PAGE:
Improved Clinical Outcomes With Remote Monitoring

Remote monitoring has been associated with improved survival. Patients with high remote monitoring adherence see a 53-percent greater survival than patients with low remote monitoring adherence and a 140-percent greater survival than patients not using remote monitoring at all. Additional studies have shown the following clinical outcomes:

  • 2.4X greater probability of survival
  • 79% reduction in time to detection of clinical events
  • 66% reduction in hospitalizations for AF or stroke admissions
  • 25% reduction in CHF admissions for ICD/CRT-D patients
  • 50% reduction in relative risk of death
  • 34% reduction in all-cause mortality over 3 years for ICD/CRT-D patients
  • 27% reduction in all-cause mortality over 3 years for pacemaker patients

ENABLING EARLY INTERVENTION OF AF TO HELP YOU MINIMIZE THE RISK OF STROKE


ATRIAL FIBRILLATION IS RELATED TO AN INCREASED RISK OF STROKE
While our clinical evidence shows a range of benefits for patients who properly utilize remote monitoring, our clinical studies demonstrate especially strong evidence for the role of remote monitoring in early stroke intervention.

Medical experts have known about the strong relationship between atrial fibrillation (AF) and stroke since the 1970s. Early detection of AF allows for early intervention. Remote monitoring can enable early intervention, allowing for appropriate therapy to minimize the risk of stroke.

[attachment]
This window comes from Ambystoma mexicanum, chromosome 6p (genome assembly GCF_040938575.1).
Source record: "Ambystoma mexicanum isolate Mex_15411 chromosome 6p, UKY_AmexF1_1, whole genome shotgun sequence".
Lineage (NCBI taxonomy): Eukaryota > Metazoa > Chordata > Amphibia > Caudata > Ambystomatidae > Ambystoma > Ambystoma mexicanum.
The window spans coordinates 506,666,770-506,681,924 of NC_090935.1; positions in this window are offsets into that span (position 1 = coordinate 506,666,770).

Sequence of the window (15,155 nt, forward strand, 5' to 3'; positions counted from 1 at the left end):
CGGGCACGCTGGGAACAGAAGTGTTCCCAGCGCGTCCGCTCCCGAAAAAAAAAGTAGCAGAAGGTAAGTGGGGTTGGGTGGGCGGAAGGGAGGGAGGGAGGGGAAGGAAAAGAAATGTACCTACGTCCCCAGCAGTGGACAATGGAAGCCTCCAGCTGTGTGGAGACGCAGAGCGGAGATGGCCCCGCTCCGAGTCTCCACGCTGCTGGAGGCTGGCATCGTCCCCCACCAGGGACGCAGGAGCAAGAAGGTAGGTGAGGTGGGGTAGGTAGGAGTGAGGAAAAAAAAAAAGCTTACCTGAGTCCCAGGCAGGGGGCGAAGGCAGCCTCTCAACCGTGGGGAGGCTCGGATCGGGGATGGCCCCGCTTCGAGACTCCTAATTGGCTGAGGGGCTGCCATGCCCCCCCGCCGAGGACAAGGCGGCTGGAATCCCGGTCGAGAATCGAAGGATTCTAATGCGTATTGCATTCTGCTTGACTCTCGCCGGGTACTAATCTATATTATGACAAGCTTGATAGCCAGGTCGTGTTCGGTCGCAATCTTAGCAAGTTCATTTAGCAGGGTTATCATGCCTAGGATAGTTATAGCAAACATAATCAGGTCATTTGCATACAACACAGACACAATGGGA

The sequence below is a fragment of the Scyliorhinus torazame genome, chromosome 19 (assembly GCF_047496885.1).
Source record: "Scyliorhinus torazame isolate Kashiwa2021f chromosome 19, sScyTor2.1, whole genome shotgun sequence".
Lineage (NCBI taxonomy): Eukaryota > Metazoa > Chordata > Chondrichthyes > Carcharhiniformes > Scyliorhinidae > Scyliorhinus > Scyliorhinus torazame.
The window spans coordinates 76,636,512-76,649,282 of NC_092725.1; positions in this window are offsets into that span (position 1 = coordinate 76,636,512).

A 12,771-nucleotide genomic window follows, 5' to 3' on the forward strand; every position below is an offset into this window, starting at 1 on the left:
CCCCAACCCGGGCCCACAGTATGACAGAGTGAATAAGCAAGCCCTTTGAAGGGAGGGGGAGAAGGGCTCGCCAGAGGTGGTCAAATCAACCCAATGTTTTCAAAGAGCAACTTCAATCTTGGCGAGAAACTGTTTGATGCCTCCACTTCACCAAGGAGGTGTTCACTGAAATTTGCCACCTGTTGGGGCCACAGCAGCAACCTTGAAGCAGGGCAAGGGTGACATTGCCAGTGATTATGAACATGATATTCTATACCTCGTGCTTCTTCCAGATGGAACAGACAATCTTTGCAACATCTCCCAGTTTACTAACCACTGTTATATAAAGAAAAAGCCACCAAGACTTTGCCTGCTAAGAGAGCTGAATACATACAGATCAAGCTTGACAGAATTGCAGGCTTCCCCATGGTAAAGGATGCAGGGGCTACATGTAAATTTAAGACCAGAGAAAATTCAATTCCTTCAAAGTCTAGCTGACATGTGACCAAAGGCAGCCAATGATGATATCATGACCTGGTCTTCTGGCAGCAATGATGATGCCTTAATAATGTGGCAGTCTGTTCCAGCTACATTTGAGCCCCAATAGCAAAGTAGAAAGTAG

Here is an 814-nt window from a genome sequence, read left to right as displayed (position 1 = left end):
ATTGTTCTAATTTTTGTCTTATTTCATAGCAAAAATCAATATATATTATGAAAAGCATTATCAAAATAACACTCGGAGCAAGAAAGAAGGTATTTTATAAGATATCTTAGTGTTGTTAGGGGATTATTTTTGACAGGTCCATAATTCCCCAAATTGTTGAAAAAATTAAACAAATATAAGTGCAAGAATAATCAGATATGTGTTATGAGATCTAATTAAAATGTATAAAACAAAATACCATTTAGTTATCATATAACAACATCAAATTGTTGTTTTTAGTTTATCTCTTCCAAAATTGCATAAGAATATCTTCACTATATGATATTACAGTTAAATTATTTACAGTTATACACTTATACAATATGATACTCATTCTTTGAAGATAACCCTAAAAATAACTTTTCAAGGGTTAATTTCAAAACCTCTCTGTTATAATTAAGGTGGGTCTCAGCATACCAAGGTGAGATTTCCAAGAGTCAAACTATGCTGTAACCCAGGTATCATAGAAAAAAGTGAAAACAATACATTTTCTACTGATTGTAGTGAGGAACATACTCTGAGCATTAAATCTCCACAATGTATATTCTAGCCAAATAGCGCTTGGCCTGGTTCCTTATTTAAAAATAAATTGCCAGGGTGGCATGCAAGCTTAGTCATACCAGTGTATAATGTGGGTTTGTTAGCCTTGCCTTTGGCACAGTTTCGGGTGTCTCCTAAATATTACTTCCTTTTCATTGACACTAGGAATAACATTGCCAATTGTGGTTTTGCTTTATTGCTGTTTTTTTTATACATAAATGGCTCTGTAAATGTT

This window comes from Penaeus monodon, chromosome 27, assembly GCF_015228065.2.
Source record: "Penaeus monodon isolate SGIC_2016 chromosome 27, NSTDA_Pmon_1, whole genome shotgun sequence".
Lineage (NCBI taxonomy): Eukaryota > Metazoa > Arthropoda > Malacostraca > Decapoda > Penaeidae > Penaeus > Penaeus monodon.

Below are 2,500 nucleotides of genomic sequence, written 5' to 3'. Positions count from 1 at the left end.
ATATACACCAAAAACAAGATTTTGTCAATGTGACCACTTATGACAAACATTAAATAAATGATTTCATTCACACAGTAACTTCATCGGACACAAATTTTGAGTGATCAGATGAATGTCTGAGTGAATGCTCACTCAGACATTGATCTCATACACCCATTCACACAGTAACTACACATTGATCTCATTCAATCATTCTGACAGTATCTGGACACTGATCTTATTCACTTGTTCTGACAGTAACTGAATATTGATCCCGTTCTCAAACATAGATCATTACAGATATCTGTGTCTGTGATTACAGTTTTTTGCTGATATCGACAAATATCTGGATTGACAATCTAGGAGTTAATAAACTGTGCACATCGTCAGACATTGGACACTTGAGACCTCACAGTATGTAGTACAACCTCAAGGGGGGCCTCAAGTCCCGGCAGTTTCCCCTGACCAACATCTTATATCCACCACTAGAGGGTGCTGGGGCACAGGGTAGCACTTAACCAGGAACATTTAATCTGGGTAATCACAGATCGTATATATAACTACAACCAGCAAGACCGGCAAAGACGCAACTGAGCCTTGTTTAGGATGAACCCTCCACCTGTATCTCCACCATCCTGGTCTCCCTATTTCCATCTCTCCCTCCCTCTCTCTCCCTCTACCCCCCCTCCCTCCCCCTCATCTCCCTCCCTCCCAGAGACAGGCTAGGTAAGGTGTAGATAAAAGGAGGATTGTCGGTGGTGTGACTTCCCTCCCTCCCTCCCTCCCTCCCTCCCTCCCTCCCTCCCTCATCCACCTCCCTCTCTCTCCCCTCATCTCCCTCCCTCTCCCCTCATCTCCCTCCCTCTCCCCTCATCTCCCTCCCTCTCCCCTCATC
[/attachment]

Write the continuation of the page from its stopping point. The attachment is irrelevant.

• Chronic AF is related to an increased risk of stroke.
  • Paroxysmal AF is related to an increased risk of stroke.
  • Subclinical AF is related to an increased risk of stroke.

    EARLY INTERVENTION OF STROKE THROUGH TIMELY NOTIFICATION OF AF

    Implanted devices allow health care professionals to assess the burden of AF by tracking the number and duration of symptomatic and asymptomatic AF episodes.

    With the information provided by such devices, coupled with remote care, you may detect subclinical episodes, which may result in early intervention and potentially improved outcomes. The following studies summarize the potential benefit of remote care.

    • In the CONNECT study, median time from clinical event to clinical decision per patient was reduced from 22 days in the in-office arm to 4.6 days in the remote arm (p < 0.001).
    • In the TRUST trial, median time to evaluation was < 2 days in the home monitoring group, compared to 36 days in the conventional (scheduled in-office follow-up) group (p < 0.001).
    • In the ALTITUDE survival study, annual and total survival was significantly better in patients who transmitted device information to the network (remote care), and comparative survival data for 10,272 matched patients implanted with ICD and CRT-D devices on and off the network showed that remote care was associated with a 50% relative reduction in the risk of death (p < 0.001).

      EFFICACY OF STROKE PREVENTION

      Early intervention with appropriate pharmacological therapy in AF can reduce the risk of stroke. Numerous clinical trials have provided an extensive evidence base for the use of antithrombotic therapy in AF. A meta-analysis of 29 trials including 28,044 participants was conducted to characterize the efficacy and safety of antithrombotic agents for stroke prevention in patients who have AF. Of these trials, six evaluated the effect of adjusted-dose warfarin and cumulatively showed that adjusted-dose warfarin reduced stroke by 64 percent.